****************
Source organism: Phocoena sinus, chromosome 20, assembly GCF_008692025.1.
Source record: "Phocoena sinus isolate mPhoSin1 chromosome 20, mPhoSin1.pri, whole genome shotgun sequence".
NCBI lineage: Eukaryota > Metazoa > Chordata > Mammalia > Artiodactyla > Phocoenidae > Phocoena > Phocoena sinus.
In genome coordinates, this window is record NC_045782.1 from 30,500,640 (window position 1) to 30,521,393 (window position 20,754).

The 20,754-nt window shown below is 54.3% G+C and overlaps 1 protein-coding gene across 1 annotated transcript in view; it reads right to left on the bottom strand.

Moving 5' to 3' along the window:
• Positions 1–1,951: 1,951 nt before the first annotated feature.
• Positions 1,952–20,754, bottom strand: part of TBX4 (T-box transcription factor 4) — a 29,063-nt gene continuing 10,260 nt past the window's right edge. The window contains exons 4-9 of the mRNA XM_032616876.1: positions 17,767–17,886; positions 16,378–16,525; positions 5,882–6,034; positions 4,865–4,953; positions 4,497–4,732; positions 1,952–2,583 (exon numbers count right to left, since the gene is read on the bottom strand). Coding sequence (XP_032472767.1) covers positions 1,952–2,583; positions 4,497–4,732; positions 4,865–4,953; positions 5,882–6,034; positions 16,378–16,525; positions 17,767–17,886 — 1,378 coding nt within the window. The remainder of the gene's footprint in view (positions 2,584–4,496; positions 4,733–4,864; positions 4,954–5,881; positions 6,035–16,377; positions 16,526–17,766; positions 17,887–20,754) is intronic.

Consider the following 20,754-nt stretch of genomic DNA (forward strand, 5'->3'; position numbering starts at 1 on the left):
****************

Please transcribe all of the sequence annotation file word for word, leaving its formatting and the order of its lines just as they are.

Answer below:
Source organism: Phocoena sinus, chromosome 20, assembly GCF_008692025.1.
Source record: "Phocoena sinus isolate mPhoSin1 chromosome 20, mPhoSin1.pri, whole genome shotgun sequence".
NCBI lineage: Eukaryota > Metazoa > Chordata > Mammalia > Artiodactyla > Phocoenidae > Phocoena > Phocoena sinus.
In genome coordinates, this window is record NC_045782.1 from 30,500,640 (window position 1) to 30,521,393 (window position 20,754).

The 20,754-nt window shown below is 54.3% G+C and overlaps 1 protein-coding gene across 1 annotated transcript in view; it reads right to left on the bottom strand.

Moving 5' to 3' along the window:
• Positions 1–1,951: 1,951 nt before the first annotated feature.
• Positions 1,952–20,754, bottom strand: part of TBX4 (T-box transcription factor 4) — a 29,063-nt gene continuing 10,260 nt past the window's right edge. The window contains exons 4-9 of the mRNA XM_032616876.1: positions 17,767–17,886; positions 16,378–16,525; positions 5,882–6,034; positions 4,865–4,953; positions 4,497–4,732; positions 1,952–2,583 (exon numbers count right to left, since the gene is read on the bottom strand). Coding sequence (XP_032472767.1) covers positions 1,952–2,583; positions 4,497–4,732; positions 4,865–4,953; positions 5,882–6,034; positions 16,378–16,525; positions 17,767–17,886 — 1,378 coding nt within the window. The remainder of the gene's footprint in view (positions 2,584–4,496; positions 4,733–4,864; positions 4,954–5,881; positions 6,035–16,377; positions 16,526–17,766; positions 17,887–20,754) is intronic.

Consider the following 20,754-nt stretch of genomic DNA (forward strand, 5'->3'; position numbering starts at 1 on the left):